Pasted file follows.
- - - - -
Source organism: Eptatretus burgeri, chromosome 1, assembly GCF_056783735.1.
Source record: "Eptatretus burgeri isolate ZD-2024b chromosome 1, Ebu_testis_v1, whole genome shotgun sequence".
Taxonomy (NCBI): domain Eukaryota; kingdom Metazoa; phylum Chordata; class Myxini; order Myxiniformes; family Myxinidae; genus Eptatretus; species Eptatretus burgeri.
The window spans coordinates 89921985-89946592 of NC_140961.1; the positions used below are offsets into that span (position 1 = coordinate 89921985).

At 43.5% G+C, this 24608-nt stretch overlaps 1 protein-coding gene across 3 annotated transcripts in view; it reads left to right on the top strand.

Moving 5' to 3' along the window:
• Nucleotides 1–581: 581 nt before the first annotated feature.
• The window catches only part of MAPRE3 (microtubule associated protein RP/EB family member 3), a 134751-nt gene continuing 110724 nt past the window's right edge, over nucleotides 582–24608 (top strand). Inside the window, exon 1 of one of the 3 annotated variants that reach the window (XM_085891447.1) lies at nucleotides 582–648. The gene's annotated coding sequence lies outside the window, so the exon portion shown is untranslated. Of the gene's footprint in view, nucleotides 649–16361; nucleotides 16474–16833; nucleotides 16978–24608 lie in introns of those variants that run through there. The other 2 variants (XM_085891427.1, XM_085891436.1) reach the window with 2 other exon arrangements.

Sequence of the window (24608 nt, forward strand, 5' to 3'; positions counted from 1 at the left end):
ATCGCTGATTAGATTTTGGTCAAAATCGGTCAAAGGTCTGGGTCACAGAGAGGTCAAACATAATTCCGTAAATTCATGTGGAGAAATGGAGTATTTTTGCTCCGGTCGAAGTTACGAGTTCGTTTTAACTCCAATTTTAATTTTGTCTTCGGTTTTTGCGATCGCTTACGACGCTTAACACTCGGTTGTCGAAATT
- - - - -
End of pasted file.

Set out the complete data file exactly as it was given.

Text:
Source organism: Eptatretus burgeri, chromosome 1, assembly GCF_056783735.1.
Source record: "Eptatretus burgeri isolate ZD-2024b chromosome 1, Ebu_testis_v1, whole genome shotgun sequence".
Taxonomy (NCBI): domain Eukaryota; kingdom Metazoa; phylum Chordata; class Myxini; order Myxiniformes; family Myxinidae; genus Eptatretus; species Eptatretus burgeri.
The window spans coordinates 89921985-89946592 of NC_140961.1; the positions used below are offsets into that span (position 1 = coordinate 89921985).

At 43.5% G+C, this 24608-nt stretch overlaps 1 protein-coding gene across 3 annotated transcripts in view; it reads left to right on the top strand.

Moving 5' to 3' along the window:
• Nucleotides 1–581: 581 nt before the first annotated feature.
• The window catches only part of MAPRE3 (microtubule associated protein RP/EB family member 3), a 134751-nt gene continuing 110724 nt past the window's right edge, over nucleotides 582–24608 (top strand). Inside the window, exon 1 of one of the 3 annotated variants that reach the window (XM_085891447.1) lies at nucleotides 582–648. The gene's annotated coding sequence lies outside the window, so the exon portion shown is untranslated. Of the gene's footprint in view, nucleotides 649–16361; nucleotides 16474–16833; nucleotides 16978–24608 lie in introns of those variants that run through there. The other 2 variants (XM_085891427.1, XM_085891436.1) reach the window with 2 other exon arrangements.

Sequence of the window (24608 nt, forward strand, 5' to 3'; positions counted from 1 at the left end):
ATCGCTGATTAGATTTTGGTCAAAATCGGTCAAAGGTCTGGGTCACAGAGAGGTCAAACATAATTCCGTAAATTCATGTGGAGAAATGGAGTATTTTTGCTCCGGTCGAAGTTACGAGTTCGTTTTAACTCCAATTTTAATTTTGTCTTCGGTTTTTGCGATCGCTTACGACGCTTAACACTCGGTTGTCGAAATT